Sunday, November 9, 2014

Journal - Nov. 9, 2014

I’m on the sailing vessel, GIRI.  Gilbert had me throwing the ball for him for quite a while. I made coffee and soup. That took getting the propane going.  But great coffee.  I love this boat.  I bought a new $29 Likewise ceramic heater from Canadian Tire and it’s booting out the BTU’s.  Almost toasty.  Just came by after church to check things out and decided to hang out for awhile. So homey.
At St. James Anglican Father Mathew gave a moving sermon on peace.  The choir was particularly uplifting.  It had been a while since I was present for mass.  Gilbert loved by all.  Sad new though.  Father Mark announced he’s moving to Wales in the New Year.  He’s been truly inspiring. I remember when I first came to the church saying I’d been kicked out of Christ Church because they don’t like dogs.  Gilbert’s a therapy dog but there was just that ‘anti dog’ development.  I’ve watched places lose their heart as they turn on animals especially in churches where Jesus is viewed as a shepherd.  The Bishop even blessed Gilbert.
But when I came to St. James, I told Father Mark, Gilbert and I were unwelcome at Christ Church and Father Mark replied, “Gilbert is welcome.  We love dogs here. You can come along if you’re with Gilbert, even!”  So Gilbert fell in love with St. James and I came to throughly enjoy the deep Anglican spirituality of Father Mark.  It’s a wonderful parish.  Today I told him that Wales was going to be a difficult Sunday commute for Gilbert and I.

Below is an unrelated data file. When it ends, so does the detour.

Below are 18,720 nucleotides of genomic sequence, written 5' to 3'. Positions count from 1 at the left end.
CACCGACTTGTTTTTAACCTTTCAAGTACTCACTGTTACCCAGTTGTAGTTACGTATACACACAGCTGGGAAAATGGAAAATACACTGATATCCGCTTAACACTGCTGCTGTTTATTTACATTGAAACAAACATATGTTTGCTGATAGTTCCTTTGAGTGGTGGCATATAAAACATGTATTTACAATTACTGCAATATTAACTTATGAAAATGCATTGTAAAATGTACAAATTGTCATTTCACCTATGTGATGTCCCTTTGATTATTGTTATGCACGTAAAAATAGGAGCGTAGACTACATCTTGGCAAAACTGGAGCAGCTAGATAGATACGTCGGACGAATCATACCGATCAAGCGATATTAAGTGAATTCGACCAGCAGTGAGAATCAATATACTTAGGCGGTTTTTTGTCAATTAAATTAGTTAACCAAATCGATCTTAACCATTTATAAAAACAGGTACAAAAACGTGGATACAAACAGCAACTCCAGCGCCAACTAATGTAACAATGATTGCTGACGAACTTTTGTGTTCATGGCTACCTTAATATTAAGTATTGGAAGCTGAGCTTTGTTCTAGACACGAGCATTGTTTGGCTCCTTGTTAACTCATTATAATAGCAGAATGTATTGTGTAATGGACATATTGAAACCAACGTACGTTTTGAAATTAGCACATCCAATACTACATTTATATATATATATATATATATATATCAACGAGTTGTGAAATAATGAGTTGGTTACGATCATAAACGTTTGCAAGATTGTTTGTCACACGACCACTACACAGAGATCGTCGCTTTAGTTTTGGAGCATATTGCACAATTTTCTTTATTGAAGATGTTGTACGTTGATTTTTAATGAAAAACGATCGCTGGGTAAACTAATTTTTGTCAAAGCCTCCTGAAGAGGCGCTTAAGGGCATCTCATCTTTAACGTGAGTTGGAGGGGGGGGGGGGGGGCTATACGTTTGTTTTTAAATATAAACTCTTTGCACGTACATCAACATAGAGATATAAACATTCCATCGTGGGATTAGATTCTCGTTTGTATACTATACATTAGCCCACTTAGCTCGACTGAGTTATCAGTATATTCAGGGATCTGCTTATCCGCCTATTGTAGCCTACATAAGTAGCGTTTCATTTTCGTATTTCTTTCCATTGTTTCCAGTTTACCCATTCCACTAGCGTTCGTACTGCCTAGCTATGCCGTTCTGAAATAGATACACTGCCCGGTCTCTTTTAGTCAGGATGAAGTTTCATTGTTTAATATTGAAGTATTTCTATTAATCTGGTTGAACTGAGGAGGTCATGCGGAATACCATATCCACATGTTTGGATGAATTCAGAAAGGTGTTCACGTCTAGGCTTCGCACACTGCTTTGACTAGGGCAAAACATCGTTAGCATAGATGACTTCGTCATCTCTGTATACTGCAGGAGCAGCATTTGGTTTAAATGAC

It was great to see Kevin, AJ and the kids. I’m reminded of when my brother and sister in law had rug bunnies, my now big and tall nephews. I didn’t quite differentiate them.  I think this reflects my bachelorness. They’re all ‘kids’ until they’re talking to me.  Despite delivering a hundred or so and treating thousands of children I really am most impressed with Kangaroos.  Kevin and AJ are such loving parents while I’m waiting till the kids are able to play chess.  My nephews in their late 20’s and 30’s are quite human and formed.  Kevin carried the baby on his chest while AJ beside me at the alter had the toddler held between her arms as she accepted host.  A little later one of the three was beelining for the door and caught in passing by one of the church elders.  Over coffee, he quipped later it takes more than just parents to keep an eye on these little bullets.  “That’s why they say it takes a village to raise a child.”  I’m thankful Gilbert’s fine on a leash and mostly accepts commands. When he was a little tyke with his own curious agenda and no fear, Laura was around to tackle him when I was trying to keep him from rushing headlong across a street to visit a new dog.  Today he stops for my screams, obedience training still evaporating when there’s a female critter about.  The young are so vulnerable and stupid.